Dillon to step down as chair of Department of Surgery, Mackay named interim
Dr. Peter Dillon, the John A. and Marian T. Waldhausen Professor of Surgery, will step down as chair of the Department of Surgery to devote more time to his roles as executive vice president and chief clinical officer at Penn State Health, and vice dean for clinical affairs at Penn State College of Medicine.
Dr. Donald Mackay, who has been serving as associate chair within the department for nearly a year, has been named interim chair.
Dillon has led the department since 2006, overseeing 14 divisions that play an essential role in Penn State Health’s and Penn State College of Medicine’s clinical, research and academic missions. With him at the helm, the department has been recognized nationally as a top performer in surgical outcomes by the American College of Surgeons’ National Surgical Quality Improvement Plan (ACS NSQIP), a program designed to measure and improve the quality of surgical care. Dillon was among the surgical leaders tapped by the ACS to create a pediatric module of the NSQIP. The department’s research ranking by the National Institutes of Health also has risen significantly as faculty and staff have focused on bioengineering and device technologies.
A passionate educator and former director of the surgery residency program, he is known for thoughtfully and thoroughly teaching learners during procedures and ensuring residents had protected time to focus on education.
Dillon’s expertise in quality and safety will now extend to the development and management of physician services, clinical programs and physician leadership of clinical services lines across the health system – which now employs more than 2,400 physicians and advanced practice providers. He also plans to continue his research and scholarship interests in surgical quality outcomes, relational coordination, complexity in health care delivery and medical innovation.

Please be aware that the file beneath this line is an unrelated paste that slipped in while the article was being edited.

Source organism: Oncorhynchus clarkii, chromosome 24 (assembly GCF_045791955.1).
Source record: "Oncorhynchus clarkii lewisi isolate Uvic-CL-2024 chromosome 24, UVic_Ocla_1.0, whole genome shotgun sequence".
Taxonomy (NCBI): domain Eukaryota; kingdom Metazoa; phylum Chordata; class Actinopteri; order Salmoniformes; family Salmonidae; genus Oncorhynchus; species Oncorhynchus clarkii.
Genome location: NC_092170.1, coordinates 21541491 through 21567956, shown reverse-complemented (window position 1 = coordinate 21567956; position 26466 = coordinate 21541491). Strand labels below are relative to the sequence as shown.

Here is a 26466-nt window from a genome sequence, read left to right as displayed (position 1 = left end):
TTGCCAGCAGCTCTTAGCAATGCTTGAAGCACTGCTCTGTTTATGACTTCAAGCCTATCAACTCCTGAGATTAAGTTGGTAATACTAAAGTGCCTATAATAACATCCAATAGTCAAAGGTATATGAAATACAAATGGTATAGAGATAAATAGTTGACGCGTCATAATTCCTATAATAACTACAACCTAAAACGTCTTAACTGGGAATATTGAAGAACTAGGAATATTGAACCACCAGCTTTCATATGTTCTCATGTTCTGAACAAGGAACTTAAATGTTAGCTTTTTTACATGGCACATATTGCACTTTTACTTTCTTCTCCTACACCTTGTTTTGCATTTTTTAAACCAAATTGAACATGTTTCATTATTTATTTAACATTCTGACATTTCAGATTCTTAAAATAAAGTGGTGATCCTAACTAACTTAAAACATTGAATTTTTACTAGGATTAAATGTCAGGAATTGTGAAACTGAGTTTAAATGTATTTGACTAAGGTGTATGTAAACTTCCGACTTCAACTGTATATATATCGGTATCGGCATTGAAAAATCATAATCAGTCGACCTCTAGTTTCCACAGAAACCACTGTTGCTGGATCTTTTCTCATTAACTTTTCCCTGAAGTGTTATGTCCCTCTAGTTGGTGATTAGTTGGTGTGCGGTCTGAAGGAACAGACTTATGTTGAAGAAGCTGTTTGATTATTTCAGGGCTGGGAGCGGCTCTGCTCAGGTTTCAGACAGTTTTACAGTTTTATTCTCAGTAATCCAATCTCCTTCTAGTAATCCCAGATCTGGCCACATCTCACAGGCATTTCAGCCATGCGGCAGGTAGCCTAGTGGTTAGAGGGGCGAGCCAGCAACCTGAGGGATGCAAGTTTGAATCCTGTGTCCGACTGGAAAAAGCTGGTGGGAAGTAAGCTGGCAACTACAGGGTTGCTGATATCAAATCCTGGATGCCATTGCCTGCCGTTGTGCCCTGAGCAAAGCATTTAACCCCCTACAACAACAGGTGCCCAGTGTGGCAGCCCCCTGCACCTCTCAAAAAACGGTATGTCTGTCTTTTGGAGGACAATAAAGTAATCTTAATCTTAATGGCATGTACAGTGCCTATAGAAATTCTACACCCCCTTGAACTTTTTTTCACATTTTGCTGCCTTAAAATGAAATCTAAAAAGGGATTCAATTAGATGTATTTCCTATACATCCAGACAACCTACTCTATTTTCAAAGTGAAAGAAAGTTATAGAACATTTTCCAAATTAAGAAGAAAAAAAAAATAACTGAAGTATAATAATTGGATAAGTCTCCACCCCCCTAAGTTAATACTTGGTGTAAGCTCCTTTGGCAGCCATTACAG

Mackay joined the Division of Plastic Surgery at Penn State Health Milton S. Hershey Medical Center in 1991 and was appointed Chief of Plastic Surgery in 1998 and the William P. Graham III Professor of Plastic Surgery in 2003.
He initially trained as a dentist before entering medical school at the University of the Witwatersrand in Johannesburg, South Africa. He completed general and plastic surgery training in South Africa and was the chief of plastic surgery at the Johannesburg Hospital.
Mackay’s clinical focus has been in pediatric plastic surgery and cleft lip and palate. He has been on the attending staff of the Lancaster Cleft Palate Clinic for 30 years and has served on the clinic’s board for the past 10 years. He was the chief medical officer for Operation Smile, a nonprofit organization that cares for children with cleft lip and palate worldwide, from 2012 to 2016.
Mackay has served as president of the Robert H. Ivy Society (Pennsylvania Plastic Surgeons), the Northeastern Society of Plastic Surgeons, the American Association of Pediatric Plastic Surgeons, the American Society of Maxillofacial Surgeons, the American Council of Academic Plastic Surgeons and Chair of the Section of Plastic Surgery of the American Academy of Pediatrics.
Mackay is currently president of the American Association of Plastic Surgeons, the oldest and most prestigious plastic surgery specialty organization in North America.
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